Tyrean--I love it when kids give you ideas. :) I rarely use those ideas, but they're a good jumping off point. My hubby is also good at that.

    Liz--I was thinking of trashing it or rewriting it. Good idea!

    Sheri.--Very wise. That's probably true.

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  10. Sometimes if a scene gives me that much trouble, it just doesn't belong. Can you take it out and try to lead up to the end in a different way? Good luck!

    Yvonne

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    1. You know, everyone keeps saying that maybe I should take it out. I'm definitely going to look at that. Thanks for the encouragement, Yvonne!

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  11. I go backwards. I've hit a wall a few times and I would try to push through it but then, it was like my characters just stopped talking to me. I would try again and nothing. Crickets. Finally, I went back to the part I still felt comfortable with and tried writing from there. And then my characters pointed me in a completely different direction. It felt uncomfortable because I was like "noooo. We're supposed to go THIS way." But they insisted. And it is, after all, their story.

    Maybe back track to the last scene you feel good with. Start from their and let loose on the reigns. Your characters will tell you what to do. Good luck!

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  12. I have to ponder the chapter/problem for a few days or a week. I need to figure out exactly what it is that I hate or what I feel's missing. Once I pinpoint the problem, then I can start figuring ways to change the scene/plot to fix it. Don't worry - you'll get it! :)

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  13. That's a tough one. The whole last part of my novel wasn't working. I worked on it and worked on it and finally thought I had it until a beta reader said, "this doesn't feel like it's part of the story, it doesn't feel like it belongs." She was right. You just have to go deep and ask some tough questions. Maybe your Muse is trying to tell you there's a different way to get where you're going.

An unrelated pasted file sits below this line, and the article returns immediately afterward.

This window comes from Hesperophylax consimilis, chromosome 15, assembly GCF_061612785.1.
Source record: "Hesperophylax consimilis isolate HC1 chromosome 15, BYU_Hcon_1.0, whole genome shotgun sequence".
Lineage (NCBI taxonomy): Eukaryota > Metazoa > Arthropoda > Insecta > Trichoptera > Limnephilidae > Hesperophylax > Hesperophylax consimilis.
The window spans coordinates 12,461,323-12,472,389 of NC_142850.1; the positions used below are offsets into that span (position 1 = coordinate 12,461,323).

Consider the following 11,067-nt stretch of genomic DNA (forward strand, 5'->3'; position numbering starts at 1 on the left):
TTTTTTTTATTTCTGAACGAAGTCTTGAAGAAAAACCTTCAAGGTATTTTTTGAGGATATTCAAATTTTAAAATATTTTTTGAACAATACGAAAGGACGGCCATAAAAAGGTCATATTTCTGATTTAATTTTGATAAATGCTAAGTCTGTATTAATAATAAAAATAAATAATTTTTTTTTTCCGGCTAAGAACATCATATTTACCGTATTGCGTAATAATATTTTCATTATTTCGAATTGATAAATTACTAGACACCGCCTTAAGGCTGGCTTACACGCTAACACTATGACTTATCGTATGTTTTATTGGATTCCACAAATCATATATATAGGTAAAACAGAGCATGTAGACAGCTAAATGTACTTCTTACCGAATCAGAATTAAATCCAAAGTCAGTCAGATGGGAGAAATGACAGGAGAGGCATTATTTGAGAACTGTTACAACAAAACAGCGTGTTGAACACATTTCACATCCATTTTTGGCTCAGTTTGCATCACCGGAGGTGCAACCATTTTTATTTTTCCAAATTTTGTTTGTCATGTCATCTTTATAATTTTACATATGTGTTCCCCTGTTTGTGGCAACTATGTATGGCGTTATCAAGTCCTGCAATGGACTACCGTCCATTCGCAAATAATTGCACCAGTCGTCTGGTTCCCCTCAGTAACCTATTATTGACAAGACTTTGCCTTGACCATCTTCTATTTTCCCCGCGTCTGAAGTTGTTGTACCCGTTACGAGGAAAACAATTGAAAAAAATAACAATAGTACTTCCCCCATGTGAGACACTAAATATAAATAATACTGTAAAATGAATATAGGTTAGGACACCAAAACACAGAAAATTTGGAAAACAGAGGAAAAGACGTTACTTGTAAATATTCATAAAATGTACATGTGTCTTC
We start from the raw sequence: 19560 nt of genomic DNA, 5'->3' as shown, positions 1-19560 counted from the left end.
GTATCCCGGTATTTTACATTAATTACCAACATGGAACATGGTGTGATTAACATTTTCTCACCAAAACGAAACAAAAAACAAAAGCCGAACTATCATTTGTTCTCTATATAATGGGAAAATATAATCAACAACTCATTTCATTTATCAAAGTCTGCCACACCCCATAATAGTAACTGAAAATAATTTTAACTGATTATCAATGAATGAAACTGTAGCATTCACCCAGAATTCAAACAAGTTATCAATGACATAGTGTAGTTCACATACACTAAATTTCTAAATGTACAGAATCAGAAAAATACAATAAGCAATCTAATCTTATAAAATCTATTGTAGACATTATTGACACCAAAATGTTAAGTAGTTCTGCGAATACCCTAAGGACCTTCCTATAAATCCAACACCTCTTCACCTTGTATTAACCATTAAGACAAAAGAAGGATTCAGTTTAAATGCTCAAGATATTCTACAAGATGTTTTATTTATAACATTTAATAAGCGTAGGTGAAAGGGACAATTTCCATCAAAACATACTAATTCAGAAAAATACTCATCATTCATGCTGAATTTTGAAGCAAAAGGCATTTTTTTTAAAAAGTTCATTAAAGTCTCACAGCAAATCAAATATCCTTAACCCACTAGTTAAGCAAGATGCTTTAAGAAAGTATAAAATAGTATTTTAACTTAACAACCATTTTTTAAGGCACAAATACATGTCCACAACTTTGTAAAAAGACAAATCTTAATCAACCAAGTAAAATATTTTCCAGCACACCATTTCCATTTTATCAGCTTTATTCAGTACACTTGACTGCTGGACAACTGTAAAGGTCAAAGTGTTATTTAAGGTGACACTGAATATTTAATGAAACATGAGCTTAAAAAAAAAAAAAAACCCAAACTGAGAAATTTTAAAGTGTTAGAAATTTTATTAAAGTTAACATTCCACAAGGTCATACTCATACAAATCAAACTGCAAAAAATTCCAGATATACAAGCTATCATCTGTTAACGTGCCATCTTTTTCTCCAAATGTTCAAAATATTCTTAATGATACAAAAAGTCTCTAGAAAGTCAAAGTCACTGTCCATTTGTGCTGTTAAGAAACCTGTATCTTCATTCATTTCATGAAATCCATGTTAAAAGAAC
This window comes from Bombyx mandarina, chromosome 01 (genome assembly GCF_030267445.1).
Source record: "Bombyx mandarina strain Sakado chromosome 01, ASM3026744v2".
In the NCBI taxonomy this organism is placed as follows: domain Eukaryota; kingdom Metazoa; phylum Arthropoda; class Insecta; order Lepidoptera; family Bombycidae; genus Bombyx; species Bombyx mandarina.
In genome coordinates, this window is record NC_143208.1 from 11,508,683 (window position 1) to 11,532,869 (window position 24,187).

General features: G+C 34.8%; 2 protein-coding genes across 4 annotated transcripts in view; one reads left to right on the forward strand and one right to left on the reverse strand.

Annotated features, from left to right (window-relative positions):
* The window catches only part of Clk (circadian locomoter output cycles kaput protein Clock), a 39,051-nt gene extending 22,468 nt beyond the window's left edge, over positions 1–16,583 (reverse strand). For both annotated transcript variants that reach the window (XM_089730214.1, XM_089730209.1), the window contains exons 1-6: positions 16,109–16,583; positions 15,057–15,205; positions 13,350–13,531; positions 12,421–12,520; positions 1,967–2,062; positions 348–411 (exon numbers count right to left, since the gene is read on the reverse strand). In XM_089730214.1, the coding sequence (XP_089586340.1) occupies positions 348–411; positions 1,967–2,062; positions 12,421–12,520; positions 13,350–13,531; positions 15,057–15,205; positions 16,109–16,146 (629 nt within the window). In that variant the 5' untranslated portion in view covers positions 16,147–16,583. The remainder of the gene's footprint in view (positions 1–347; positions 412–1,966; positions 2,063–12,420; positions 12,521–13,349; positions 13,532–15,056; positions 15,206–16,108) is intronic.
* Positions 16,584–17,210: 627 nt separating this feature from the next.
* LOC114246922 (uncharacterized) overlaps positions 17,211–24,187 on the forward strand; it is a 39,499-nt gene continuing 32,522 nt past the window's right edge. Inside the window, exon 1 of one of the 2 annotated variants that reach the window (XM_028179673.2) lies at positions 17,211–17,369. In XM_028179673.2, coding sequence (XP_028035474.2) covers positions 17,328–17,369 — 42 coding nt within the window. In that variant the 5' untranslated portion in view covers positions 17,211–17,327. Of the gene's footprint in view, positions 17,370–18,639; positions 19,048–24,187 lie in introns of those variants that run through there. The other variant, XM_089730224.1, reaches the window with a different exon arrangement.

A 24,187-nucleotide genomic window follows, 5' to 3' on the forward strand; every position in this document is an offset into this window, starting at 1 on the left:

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  14. I've found the scenes that give us the biggest challenges during the writing process can often end up being the strongest part of the entire book. I have a feeling once you get through it, you'll have a phenomenal ending.

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  15. I kind of agree with Stephanie although you've had a lot of great advice. I'm not sure any great work should necessarily come easily. I think this scene being so crucial is another reason it may feel so difficult. I say stick with it, and eventually you'll have something you're really proud of!

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  16. When I get stuck, I skip ahead to the next scene and play connect-the-dots later. Maybe if you write the next one and you know how it's supposed to come together, it will make that scene easier.

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  17. I agree, you need to get it right. And the readers will notice if you don't. Maybe try outlining the story beginning to end, careful to note the stuff that's related to that problem scene. I'm sure you'll get it.

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  18. Here lately, I've been writing out of sequence. I'll jump ahead and write the end, then back up and write the things I need to lead to that ending. This process saved my bacon on Going Through the Change, and I wish I'd tried it sooner.

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  19. Endings are not my forte as well and I have to rewrite the wretched things a gazillion times before I get them right. Siiigh.

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  20. Thank you all so much for your advice and encouragement! I'm going to be trying your ideas, especially the going backwards and thinking where it started to feel off, C.G. Diane and Samantha, I've already skipped to the next scene and I think it's helping me, so I don't lose momentum.
    And, Stephanie and Nick, your encouragement really helps!

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  21. I keep writing so I won't lose momentum--even if I sense something is wrong and several scenes or chapters are a mess--and revise later. Leaving the manuscript alone for awhile gives me ideas. My CP's also give great feedback.

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  22. Well, you've made such wonderful progress. I've not read all the responses, but I'd skip it. Move forward as if you've written it. BLANKETY_BLANK happens here. Let your subconscious work. So what if you have to rewrite the ending. You are writing and not beating your head against a brick wall. Good luck.